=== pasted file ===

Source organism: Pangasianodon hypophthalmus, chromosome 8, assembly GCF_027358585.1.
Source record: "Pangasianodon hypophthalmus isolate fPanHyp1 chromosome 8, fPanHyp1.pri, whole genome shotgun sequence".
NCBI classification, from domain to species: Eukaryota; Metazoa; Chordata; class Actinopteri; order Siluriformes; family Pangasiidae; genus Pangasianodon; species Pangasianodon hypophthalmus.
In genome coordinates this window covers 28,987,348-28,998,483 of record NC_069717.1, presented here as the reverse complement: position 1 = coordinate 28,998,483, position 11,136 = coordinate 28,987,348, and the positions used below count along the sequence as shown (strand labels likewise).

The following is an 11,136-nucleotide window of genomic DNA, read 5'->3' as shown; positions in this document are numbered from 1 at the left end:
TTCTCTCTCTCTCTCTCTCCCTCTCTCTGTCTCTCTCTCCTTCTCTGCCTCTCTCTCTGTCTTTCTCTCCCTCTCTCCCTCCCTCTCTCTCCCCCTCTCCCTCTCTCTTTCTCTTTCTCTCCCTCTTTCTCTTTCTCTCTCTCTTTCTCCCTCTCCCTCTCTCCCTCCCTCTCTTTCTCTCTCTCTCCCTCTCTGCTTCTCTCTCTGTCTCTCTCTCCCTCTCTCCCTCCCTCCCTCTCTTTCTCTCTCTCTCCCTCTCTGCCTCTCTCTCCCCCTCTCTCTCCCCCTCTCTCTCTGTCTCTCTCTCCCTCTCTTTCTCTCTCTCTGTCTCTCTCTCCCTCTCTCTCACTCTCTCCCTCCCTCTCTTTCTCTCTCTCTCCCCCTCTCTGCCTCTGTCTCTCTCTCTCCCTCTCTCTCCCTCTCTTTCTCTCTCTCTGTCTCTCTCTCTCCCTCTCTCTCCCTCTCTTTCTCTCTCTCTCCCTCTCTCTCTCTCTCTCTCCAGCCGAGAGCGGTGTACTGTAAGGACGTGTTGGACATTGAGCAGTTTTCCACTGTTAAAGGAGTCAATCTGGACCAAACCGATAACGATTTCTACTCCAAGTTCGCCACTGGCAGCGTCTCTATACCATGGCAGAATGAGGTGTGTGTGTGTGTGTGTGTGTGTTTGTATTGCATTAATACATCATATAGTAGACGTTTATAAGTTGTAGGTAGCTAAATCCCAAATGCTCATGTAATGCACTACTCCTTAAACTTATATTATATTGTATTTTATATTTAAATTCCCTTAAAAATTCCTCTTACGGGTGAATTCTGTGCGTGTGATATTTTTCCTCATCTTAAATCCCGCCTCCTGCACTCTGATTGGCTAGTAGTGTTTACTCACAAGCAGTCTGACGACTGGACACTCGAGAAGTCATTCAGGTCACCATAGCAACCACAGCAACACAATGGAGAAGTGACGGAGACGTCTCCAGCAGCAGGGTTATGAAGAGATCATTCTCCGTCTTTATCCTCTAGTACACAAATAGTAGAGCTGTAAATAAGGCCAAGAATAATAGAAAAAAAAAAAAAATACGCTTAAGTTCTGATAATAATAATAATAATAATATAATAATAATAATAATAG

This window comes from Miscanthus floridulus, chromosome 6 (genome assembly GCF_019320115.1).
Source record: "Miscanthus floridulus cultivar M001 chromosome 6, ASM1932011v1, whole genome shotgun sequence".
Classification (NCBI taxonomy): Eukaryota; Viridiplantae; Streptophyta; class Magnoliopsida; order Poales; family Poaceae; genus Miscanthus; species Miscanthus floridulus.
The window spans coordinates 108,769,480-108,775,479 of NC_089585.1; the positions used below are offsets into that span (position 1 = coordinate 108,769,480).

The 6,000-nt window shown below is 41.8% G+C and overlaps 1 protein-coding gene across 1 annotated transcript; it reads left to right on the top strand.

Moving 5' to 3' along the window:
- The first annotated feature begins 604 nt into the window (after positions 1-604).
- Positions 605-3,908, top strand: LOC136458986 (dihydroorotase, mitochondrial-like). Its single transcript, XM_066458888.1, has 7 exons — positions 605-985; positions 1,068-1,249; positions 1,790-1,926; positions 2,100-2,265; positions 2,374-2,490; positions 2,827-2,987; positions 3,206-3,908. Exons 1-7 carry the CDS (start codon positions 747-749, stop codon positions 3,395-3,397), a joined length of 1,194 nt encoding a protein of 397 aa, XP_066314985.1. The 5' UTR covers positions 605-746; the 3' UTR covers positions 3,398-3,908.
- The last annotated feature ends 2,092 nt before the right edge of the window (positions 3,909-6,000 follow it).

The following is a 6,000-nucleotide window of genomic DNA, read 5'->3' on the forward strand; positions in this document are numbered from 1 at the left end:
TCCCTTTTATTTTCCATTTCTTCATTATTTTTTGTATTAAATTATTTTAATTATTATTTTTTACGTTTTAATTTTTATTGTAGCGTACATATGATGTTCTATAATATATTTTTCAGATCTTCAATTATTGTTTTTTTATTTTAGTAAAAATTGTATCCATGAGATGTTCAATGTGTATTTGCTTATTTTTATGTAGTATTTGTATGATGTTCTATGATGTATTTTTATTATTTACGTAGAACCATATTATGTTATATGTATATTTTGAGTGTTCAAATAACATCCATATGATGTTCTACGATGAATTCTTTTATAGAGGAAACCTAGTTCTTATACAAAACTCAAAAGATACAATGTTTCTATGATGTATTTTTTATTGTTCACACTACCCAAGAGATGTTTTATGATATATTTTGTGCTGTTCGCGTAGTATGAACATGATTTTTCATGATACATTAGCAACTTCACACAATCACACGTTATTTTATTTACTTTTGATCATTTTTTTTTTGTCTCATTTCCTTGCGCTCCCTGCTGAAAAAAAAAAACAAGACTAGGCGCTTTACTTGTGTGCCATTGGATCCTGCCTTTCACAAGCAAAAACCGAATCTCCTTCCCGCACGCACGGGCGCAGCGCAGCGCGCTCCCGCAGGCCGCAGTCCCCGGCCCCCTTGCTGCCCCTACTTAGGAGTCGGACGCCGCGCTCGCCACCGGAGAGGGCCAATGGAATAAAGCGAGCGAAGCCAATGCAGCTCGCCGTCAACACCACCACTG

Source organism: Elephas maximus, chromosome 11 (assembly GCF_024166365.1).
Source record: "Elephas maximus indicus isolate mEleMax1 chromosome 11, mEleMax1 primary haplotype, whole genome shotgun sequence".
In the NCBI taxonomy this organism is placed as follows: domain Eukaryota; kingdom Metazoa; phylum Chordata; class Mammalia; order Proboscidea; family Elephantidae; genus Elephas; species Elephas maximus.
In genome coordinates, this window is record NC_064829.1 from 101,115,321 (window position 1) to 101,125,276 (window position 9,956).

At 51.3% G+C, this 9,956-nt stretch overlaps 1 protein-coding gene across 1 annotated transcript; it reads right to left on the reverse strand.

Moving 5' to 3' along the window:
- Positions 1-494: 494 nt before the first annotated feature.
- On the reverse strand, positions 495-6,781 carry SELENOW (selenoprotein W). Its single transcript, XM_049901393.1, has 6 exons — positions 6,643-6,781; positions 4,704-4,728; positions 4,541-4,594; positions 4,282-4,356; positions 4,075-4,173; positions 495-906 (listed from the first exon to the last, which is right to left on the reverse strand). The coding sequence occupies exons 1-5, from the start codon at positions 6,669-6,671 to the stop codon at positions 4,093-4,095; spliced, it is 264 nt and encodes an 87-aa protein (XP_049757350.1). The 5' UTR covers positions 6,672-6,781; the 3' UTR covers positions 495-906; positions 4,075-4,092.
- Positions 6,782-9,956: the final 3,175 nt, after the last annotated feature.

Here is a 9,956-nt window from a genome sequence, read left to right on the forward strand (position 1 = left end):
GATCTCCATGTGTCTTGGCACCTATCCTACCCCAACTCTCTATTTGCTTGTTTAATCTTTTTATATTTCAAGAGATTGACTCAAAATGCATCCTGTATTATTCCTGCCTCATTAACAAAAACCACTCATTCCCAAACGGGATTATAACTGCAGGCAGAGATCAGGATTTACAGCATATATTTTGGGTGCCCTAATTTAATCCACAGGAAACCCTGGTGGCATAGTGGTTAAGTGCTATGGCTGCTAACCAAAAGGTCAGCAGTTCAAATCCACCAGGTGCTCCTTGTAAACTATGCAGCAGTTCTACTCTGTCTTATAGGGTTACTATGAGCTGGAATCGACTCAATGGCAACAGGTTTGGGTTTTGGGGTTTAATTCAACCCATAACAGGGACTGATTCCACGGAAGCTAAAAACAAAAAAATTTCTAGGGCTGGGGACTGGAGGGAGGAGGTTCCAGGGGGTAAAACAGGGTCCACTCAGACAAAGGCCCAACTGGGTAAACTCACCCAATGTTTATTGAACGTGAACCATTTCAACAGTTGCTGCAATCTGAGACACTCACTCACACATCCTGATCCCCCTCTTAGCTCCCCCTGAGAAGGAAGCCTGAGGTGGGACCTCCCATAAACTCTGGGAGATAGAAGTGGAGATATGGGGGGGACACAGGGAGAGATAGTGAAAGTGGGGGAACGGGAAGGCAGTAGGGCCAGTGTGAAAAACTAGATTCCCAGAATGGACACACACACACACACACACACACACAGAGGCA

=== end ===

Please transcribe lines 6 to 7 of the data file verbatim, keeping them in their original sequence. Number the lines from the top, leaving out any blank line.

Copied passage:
TTCTCTCTCTCTCTCTCTCCCTCTCTCTGTCTCTCTCTCCTTCTCTGCCTCTCTCTCTGTCTTTCTCTCCCTCTCTCCCTCCCTCTCTCTCCCCCTCTCCCTCTCTCTTTCTCTTTCTCTCCCTCTTTCTCTTTCTCTCTCTCTTTCTCCCTCTCCCTCTCTCCCTCCCTCTCTTTCTCTCTCTCTCCCTCTCTGCTTCTCTCTCTGTCTCTCTCTCCCTCTCTCCCTCCCTCCCTCTCTTTCTCTCTCTCTCCCTCTCTGCCTCTCTCTCCCCCTCTCTCTCCCCCTCTCTCTCTGTCTCTCTCTCCCTCTCTTTCTCTCTCTCTGTCTCTCTCTCCCTCTCTCTCACTCTCTCCCTCCCTCTCTTTCTCTCTCTCTCCCCCTCTCTGCCTCTGTCTCTCTCTCTCCCTCTCTCTCCCTCTCTTTCTCTCTCTCTGTCTCTCTCTCTCCCTCTCTCTCCCTCTCTTTCTCTCTCTCTCCCTCTCTCTCTCTCTCTCTCCAGCCGAGAGCGGTGTACTGTAAGGACGTGTTGGACATTGAGCAGTTTTCCACTGTTAAAGGAGTCAATCTGGACCAAACCGATAACGATTTCTACTCCAAGTTCGCCACTGGCAGCGTCTCTATACCATGGCAGAATGAGGTGTGTGTGTGTGTGTGTGTGTGTTTGTATTGCATTAATACATCATATAGTAGACGTTTATAAGTTGTAGGTAGCTAAATCCCAAATGCTCATGTAATGCACTACTCCTTAAACTTATATTATATTGTATTTTATATTTAAATTCCCTTAAAAATTCCTCTTACGGGTGAATTCTGTGCGTGTGATATTTTTCCTCATCTTAAATCCCGCCTCCTGCACTCTGATTGGCTAGTAGTGTTTACTCACAAGCAGTCTGACGACTGGACACTCGAGAAGTCATTCAGGTCACCATAGCAACCACAGCAACACAATGGAGAAGTGACGGAGACGTCTCCAGCAGCAGGGTTATGAAGAGATCATTCTCCGTCTTTATCCTCTAGTACACAAATAGTAGAGCTGTAAATAAGGCCAAGAATAATAGAAAAAAAAAAAAAATACGCTTAAGTTCTGATAATAATAATAATAATAATATAATAATAATAATAATAG

This window comes from Miscanthus floridulus, chromosome 6 (genome assembly GCF_019320115.1).